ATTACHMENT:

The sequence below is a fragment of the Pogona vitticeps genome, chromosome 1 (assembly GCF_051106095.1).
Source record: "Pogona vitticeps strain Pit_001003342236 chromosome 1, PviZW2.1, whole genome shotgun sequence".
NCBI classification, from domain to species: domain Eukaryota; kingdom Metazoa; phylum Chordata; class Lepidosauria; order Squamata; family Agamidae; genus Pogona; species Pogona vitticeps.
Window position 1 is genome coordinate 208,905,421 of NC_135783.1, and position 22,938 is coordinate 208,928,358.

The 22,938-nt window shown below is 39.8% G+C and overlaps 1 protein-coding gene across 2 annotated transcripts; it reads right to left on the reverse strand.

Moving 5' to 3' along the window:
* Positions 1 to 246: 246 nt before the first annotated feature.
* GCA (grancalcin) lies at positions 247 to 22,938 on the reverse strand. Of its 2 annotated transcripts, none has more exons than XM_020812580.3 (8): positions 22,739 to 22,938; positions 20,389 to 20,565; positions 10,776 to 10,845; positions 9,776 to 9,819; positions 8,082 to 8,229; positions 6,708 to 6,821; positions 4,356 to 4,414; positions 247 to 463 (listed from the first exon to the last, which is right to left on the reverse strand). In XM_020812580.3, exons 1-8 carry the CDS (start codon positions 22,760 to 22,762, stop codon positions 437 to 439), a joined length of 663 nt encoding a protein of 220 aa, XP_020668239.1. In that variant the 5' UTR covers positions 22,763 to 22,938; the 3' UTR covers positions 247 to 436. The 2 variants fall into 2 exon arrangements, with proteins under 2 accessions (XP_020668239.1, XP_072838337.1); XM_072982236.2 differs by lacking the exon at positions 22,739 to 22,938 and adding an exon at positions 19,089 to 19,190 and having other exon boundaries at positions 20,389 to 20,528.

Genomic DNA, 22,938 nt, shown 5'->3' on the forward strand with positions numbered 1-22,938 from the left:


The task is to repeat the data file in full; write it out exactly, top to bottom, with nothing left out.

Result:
The sequence below is a fragment of the Pogona vitticeps genome, chromosome 1 (assembly GCF_051106095.1).
Source record: "Pogona vitticeps strain Pit_001003342236 chromosome 1, PviZW2.1, whole genome shotgun sequence".
NCBI classification, from domain to species: domain Eukaryota; kingdom Metazoa; phylum Chordata; class Lepidosauria; order Squamata; family Agamidae; genus Pogona; species Pogona vitticeps.
Window position 1 is genome coordinate 208,905,421 of NC_135783.1, and position 22,938 is coordinate 208,928,358.

The 22,938-nt window shown below is 39.8% G+C and overlaps 1 protein-coding gene across 2 annotated transcripts; it reads right to left on the reverse strand.

Moving 5' to 3' along the window:
* Positions 1 to 246: 246 nt before the first annotated feature.
* GCA (grancalcin) lies at positions 247 to 22,938 on the reverse strand. Of its 2 annotated transcripts, none has more exons than XM_020812580.3 (8): positions 22,739 to 22,938; positions 20,389 to 20,565; positions 10,776 to 10,845; positions 9,776 to 9,819; positions 8,082 to 8,229; positions 6,708 to 6,821; positions 4,356 to 4,414; positions 247 to 463 (listed from the first exon to the last, which is right to left on the reverse strand). In XM_020812580.3, exons 1-8 carry the CDS (start codon positions 22,760 to 22,762, stop codon positions 437 to 439), a joined length of 663 nt encoding a protein of 220 aa, XP_020668239.1. In that variant the 5' UTR covers positions 22,763 to 22,938; the 3' UTR covers positions 247 to 436. The 2 variants fall into 2 exon arrangements, with proteins under 2 accessions (XP_020668239.1, XP_072838337.1); XM_072982236.2 differs by lacking the exon at positions 22,739 to 22,938 and adding an exon at positions 19,089 to 19,190 and having other exon boundaries at positions 20,389 to 20,528.

Genomic DNA, 22,938 nt, shown 5'->3' on the forward strand with positions numbered 1-22,938 from the left: